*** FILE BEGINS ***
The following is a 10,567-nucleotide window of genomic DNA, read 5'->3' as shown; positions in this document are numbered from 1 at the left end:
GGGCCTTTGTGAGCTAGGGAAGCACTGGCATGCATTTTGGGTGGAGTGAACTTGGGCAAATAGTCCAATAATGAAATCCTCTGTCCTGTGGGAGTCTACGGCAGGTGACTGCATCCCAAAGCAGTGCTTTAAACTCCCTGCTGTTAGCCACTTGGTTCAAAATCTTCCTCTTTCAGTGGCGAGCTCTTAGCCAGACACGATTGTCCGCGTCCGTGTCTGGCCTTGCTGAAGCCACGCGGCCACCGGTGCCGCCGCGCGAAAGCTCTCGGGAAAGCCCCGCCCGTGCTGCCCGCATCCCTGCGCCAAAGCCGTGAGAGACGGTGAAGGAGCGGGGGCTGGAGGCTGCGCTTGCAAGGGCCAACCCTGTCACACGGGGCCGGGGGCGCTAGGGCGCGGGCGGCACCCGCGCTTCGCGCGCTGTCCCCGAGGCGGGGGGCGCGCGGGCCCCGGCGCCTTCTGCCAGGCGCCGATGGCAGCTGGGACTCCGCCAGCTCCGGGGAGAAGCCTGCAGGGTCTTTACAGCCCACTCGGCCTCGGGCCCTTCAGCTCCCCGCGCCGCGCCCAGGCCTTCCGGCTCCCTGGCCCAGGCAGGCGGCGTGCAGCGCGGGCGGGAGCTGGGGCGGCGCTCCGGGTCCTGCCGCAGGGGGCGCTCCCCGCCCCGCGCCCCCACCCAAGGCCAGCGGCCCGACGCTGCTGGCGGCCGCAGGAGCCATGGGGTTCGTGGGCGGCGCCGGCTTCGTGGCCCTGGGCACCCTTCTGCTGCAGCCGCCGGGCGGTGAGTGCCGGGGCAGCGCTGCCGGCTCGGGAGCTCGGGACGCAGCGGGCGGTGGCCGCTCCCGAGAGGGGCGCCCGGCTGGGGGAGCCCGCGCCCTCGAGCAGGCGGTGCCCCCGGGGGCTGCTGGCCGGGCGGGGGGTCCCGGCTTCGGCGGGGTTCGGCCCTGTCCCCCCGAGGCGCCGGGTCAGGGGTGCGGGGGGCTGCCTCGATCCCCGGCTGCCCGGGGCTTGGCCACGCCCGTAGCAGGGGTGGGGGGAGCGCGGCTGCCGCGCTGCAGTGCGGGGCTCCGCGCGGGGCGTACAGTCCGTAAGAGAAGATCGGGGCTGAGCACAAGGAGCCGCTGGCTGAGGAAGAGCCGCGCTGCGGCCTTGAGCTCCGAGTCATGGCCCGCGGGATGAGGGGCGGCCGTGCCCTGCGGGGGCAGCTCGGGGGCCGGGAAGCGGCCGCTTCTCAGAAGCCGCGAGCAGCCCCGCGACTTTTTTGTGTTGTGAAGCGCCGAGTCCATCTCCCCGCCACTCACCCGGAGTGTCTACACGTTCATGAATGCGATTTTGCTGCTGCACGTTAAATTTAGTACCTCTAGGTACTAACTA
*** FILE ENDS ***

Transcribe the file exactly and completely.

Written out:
The following is a 10,567-nucleotide window of genomic DNA, read 5'->3' as shown; positions in this document are numbered from 1 at the left end:
GGGCCTTTGTGAGCTAGGGAAGCACTGGCATGCATTTTGGGTGGAGTGAACTTGGGCAAATAGTCCAATAATGAAATCCTCTGTCCTGTGGGAGTCTACGGCAGGTGACTGCATCCCAAAGCAGTGCTTTAAACTCCCTGCTGTTAGCCACTTGGTTCAAAATCTTCCTCTTTCAGTGGCGAGCTCTTAGCCAGACACGATTGTCCGCGTCCGTGTCTGGCCTTGCTGAAGCCACGCGGCCACCGGTGCCGCCGCGCGAAAGCTCTCGGGAAAGCCCCGCCCGTGCTGCCCGCATCCCTGCGCCAAAGCCGTGAGAGACGGTGAAGGAGCGGGGGCTGGAGGCTGCGCTTGCAAGGGCCAACCCTGTCACACGGGGCCGGGGGCGCTAGGGCGCGGGCGGCACCCGCGCTTCGCGCGCTGTCCCCGAGGCGGGGGGCGCGCGGGCCCCGGCGCCTTCTGCCAGGCGCCGATGGCAGCTGGGACTCCGCCAGCTCCGGGGAGAAGCCTGCAGGGTCTTTACAGCCCACTCGGCCTCGGGCCCTTCAGCTCCCCGCGCCGCGCCCAGGCCTTCCGGCTCCCTGGCCCAGGCAGGCGGCGTGCAGCGCGGGCGGGAGCTGGGGCGGCGCTCCGGGTCCTGCCGCAGGGGGCGCTCCCCGCCCCGCGCCCCCACCCAAGGCCAGCGGCCCGACGCTGCTGGCGGCCGCAGGAGCCATGGGGTTCGTGGGCGGCGCCGGCTTCGTGGCCCTGGGCACCCTTCTGCTGCAGCCGCCGGGCGGTGAGTGCCGGGGCAGCGCTGCCGGCTCGGGAGCTCGGGACGCAGCGGGCGGTGGCCGCTCCCGAGAGGGGCGCCCGGCTGGGGGAGCCCGCGCCCTCGAGCAGGCGGTGCCCCCGGGGGCTGCTGGCCGGGCGGGGGGTCCCGGCTTCGGCGGGGTTCGGCCCTGTCCCCCCGAGGCGCCGGGTCAGGGGTGCGGGGGGCTGCCTCGATCCCCGGCTGCCCGGGGCTTGGCCACGCCCGTAGCAGGGGTGGGGGGAGCGCGGCTGCCGCGCTGCAGTGCGGGGCTCCGCGCGGGGCGTACAGTCCGTAAGAGAAGATCGGGGCTGAGCACAAGGAGCCGCTGGCTGAGGAAGAGCCGCGCTGCGGCCTTGAGCTCCGAGTCATGGCCCGCGGGATGAGGGGCGGCCGTGCCCTGCGGGGGCAGCTCGGGGGCCGGGAAGCGGCCGCTTCTCAGAAGCCGCGAGCAGCCCCGCGACTTTTTTGTGTTGTGAAGCGCCGAGTCCATCTCCCCGCCACTCACCCGGAGTGTCTACACGTTCATGAATGCGATTTTGCTGCTGCACGTTAAATTTAGTACCTCTAGGTACTAACTA